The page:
EDIT: I have posted a generalization of this question to MathOverflow here.
Suppose we have two binary functions $f,g$ which are commutative and associative, i.e., satisfying $$ f(a,b) = f(b,a) \qquad g(a,b) = g(b,a)$$ $$ f(a,f(b,c)) = f(f(a,b),c) \qquad g(a,g(b,c)) = g(g(a,b),c)$$ for all $a,b,c$. If we have $n$ indeterminates $x_1, x_2, \ldots, x_n$, what is the number $a_n$ of distinct expressions can we produce using $f,g$ and one of each indeterminate?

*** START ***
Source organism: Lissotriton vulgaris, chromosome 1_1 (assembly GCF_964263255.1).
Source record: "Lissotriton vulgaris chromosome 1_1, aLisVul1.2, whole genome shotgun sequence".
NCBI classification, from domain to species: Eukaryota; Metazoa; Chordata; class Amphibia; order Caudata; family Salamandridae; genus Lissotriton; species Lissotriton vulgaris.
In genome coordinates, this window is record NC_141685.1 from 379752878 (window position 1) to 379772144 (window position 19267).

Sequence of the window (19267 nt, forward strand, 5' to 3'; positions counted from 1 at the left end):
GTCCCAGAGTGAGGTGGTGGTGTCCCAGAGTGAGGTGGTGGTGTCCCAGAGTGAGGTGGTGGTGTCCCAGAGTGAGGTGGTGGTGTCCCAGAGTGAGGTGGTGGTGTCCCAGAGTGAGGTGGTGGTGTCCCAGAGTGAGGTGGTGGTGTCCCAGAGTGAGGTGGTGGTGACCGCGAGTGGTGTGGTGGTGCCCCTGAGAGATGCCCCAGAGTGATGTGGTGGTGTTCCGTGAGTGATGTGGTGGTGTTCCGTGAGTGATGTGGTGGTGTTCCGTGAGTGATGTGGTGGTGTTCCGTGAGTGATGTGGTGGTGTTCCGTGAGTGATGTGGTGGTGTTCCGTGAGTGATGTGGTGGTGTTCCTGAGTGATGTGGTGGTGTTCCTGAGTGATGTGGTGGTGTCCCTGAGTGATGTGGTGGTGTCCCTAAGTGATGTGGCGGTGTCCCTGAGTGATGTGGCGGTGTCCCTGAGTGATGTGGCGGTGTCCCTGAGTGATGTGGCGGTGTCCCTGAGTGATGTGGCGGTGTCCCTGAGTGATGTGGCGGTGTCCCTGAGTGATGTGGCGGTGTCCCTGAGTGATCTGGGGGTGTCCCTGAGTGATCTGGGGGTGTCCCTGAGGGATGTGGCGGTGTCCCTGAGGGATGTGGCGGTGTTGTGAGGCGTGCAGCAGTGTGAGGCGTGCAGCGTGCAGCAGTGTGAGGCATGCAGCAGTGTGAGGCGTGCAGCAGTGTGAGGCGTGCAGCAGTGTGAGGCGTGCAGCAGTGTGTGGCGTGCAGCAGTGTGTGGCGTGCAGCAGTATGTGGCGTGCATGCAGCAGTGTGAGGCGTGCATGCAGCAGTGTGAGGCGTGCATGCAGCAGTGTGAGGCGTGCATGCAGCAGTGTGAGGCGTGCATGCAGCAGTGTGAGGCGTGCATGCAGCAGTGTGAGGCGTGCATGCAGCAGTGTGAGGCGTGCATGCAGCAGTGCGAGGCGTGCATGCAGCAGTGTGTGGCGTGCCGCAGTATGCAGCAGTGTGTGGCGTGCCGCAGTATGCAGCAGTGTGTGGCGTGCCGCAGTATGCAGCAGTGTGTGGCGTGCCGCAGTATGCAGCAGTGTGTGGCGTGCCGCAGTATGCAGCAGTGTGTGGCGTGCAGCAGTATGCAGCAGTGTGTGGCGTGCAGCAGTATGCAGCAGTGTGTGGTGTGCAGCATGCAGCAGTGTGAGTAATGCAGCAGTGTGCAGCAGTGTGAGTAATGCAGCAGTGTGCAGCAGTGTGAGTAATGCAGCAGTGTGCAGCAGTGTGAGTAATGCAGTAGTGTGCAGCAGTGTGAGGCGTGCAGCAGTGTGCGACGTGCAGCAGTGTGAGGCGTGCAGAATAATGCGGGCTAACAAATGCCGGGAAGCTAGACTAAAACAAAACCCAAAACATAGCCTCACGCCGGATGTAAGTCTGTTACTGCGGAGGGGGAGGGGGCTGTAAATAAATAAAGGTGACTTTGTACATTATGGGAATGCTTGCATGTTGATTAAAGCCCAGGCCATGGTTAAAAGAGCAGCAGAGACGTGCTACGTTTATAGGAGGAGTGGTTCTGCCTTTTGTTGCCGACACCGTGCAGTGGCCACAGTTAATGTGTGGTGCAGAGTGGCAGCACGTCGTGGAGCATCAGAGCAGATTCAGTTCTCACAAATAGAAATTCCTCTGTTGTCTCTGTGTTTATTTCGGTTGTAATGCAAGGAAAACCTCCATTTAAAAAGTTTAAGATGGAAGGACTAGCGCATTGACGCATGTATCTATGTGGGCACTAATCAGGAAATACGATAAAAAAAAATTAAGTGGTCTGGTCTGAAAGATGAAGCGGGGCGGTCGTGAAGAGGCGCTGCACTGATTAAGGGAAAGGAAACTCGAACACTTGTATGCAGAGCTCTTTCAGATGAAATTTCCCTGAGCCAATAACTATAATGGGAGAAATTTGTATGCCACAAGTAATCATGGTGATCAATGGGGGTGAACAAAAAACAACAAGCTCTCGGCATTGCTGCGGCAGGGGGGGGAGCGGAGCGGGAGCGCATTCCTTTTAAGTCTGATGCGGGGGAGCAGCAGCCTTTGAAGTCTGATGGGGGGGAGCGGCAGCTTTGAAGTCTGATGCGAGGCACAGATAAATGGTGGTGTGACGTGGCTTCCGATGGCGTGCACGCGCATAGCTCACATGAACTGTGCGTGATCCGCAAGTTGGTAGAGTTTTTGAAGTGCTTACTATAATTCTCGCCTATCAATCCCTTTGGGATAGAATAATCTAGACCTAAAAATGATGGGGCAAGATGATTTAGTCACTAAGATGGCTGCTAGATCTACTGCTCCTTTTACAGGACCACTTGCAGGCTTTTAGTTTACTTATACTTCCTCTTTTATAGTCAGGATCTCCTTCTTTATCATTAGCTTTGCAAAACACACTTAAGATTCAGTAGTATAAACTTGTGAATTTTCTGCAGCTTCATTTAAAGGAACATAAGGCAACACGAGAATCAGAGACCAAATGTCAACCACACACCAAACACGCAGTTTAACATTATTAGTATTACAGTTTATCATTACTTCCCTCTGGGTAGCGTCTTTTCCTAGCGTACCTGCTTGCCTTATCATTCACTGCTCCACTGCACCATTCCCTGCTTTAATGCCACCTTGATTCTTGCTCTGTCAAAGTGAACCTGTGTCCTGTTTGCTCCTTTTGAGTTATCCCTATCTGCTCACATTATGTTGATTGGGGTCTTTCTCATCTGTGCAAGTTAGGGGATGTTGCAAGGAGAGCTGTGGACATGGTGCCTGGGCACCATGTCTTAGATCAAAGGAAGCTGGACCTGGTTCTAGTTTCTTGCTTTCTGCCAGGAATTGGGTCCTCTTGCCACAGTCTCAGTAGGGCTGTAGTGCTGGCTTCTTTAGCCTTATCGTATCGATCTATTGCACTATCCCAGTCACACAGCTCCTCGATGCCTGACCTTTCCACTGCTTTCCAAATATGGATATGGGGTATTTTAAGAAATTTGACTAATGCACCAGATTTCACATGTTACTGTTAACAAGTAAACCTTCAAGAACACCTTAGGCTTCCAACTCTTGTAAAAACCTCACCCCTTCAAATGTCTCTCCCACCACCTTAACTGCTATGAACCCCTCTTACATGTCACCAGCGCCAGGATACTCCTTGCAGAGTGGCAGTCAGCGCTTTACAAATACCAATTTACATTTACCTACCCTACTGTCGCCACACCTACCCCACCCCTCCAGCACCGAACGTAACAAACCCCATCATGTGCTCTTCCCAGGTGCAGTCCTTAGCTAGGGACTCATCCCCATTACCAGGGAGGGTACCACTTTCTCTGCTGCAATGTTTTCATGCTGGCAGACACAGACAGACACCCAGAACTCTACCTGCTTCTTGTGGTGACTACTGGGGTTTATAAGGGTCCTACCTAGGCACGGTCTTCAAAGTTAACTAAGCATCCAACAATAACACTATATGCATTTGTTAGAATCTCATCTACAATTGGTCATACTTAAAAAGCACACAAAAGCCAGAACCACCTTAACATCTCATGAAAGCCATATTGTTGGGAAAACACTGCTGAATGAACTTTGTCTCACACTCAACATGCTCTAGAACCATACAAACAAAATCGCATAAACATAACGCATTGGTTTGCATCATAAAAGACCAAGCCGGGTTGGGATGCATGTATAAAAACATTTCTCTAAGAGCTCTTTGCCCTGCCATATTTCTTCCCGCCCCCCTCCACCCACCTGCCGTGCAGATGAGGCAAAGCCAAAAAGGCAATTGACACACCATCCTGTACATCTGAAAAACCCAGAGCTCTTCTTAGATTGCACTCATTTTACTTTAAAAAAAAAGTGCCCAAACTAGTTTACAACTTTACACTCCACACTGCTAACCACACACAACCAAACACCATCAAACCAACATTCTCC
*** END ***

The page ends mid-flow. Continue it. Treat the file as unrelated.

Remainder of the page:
For example, in the case $n=3$, the expressions $f(x_1, f(x_2, x_3))$ and $f(x_1, g(x_2, x_3))$ are clearly distinct. However, $f(f(x_2, x_1), x_3)$ is equivalent to the first, and $f(g(x_3, x_2), x_1)$ is equivalent to the second.
Using a simple brute force search, the first few terms of the sequence $(a_n)$ are $$1, 2, 8, 52, \ldots$$ which correspond to several sequences in OEIS.